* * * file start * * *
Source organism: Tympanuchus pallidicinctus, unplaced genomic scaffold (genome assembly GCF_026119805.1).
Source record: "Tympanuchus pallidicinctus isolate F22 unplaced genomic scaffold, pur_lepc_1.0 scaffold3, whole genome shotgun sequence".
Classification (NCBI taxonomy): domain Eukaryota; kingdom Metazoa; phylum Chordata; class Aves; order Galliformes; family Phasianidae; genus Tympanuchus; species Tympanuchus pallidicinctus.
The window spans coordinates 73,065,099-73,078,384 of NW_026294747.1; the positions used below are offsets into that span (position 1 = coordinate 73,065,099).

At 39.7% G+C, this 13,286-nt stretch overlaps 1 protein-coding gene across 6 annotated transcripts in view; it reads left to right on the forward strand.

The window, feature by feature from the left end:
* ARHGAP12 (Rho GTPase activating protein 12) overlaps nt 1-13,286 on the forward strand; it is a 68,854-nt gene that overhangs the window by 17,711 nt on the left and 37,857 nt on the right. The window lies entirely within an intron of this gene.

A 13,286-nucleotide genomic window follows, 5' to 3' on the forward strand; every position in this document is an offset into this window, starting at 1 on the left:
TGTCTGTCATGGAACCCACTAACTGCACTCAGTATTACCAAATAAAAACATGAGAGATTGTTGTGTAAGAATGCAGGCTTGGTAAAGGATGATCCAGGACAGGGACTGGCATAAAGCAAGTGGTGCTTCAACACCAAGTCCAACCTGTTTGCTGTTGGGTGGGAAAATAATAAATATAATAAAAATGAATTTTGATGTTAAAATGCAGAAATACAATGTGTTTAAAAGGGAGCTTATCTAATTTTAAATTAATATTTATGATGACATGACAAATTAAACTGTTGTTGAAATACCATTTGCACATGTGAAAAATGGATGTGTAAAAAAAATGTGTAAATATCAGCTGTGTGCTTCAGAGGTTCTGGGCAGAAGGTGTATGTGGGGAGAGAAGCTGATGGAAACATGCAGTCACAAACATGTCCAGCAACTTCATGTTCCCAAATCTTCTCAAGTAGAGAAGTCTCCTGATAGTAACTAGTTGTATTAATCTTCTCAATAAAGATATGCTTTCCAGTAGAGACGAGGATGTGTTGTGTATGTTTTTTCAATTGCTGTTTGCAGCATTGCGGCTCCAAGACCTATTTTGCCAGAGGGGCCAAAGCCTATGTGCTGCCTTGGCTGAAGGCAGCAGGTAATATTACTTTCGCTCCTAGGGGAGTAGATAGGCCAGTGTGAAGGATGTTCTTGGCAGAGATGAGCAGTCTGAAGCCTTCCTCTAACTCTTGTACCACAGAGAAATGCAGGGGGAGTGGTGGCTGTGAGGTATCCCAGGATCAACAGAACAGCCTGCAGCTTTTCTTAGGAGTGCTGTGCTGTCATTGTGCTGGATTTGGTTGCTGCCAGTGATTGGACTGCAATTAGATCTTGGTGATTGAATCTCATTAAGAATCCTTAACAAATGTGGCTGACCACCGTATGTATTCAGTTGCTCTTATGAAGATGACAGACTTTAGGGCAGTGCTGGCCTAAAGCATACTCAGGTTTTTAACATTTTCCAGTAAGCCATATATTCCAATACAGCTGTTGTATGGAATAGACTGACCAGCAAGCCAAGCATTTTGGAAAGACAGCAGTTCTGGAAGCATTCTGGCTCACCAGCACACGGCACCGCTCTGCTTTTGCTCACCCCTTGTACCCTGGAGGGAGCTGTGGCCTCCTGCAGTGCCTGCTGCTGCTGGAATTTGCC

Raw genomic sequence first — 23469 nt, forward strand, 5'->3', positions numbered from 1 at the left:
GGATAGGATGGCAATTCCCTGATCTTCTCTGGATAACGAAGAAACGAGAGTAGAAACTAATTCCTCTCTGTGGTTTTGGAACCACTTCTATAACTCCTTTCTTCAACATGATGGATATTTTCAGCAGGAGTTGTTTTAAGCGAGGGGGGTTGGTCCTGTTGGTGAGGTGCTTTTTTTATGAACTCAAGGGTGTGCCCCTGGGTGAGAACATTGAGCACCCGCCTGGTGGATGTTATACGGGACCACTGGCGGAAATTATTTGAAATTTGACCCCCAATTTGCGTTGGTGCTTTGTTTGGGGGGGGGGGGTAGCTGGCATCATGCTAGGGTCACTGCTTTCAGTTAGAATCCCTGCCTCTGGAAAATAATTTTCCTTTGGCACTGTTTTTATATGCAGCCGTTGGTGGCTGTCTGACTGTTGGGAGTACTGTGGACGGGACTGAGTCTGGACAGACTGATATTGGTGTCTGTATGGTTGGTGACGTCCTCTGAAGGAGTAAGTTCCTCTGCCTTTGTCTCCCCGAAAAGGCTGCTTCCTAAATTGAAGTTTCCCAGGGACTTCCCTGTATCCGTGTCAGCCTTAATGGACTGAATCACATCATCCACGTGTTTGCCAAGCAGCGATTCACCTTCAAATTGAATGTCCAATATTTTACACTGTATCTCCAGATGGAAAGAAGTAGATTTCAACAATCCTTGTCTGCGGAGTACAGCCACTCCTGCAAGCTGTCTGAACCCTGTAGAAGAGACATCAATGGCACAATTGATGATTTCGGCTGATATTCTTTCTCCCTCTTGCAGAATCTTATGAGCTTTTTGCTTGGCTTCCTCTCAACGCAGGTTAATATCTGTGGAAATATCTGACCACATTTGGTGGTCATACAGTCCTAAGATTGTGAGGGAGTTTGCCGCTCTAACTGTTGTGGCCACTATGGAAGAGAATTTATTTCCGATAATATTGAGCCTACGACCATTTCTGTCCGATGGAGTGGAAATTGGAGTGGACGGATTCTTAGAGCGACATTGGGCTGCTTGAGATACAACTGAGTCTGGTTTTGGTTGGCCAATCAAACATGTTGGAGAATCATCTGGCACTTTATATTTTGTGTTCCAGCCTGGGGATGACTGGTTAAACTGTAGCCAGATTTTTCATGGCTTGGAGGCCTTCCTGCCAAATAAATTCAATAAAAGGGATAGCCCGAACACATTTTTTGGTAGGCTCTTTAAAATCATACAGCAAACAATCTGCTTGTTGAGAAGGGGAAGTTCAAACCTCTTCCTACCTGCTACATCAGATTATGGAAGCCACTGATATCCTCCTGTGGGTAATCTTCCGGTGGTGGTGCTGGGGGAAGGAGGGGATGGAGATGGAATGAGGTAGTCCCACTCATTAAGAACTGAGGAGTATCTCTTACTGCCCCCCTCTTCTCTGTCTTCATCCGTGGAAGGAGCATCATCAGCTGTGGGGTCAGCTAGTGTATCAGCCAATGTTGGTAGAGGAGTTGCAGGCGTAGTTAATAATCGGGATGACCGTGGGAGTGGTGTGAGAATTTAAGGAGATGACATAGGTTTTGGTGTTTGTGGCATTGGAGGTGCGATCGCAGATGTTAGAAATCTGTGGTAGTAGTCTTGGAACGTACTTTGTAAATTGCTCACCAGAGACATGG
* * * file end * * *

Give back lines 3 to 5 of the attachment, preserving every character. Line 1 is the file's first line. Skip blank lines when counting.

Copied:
Classification (NCBI taxonomy): domain Eukaryota; kingdom Metazoa; phylum Chordata; class Aves; order Galliformes; family Phasianidae; genus Tympanuchus; species Tympanuchus pallidicinctus.
The window spans coordinates 73,065,099-73,078,384 of NW_026294747.1; the positions used below are offsets into that span (position 1 = coordinate 73,065,099).

At 39.7% G+C, this 13,286-nt stretch overlaps 1 protein-coding gene across 6 annotated transcripts in view; it reads left to right on the forward strand.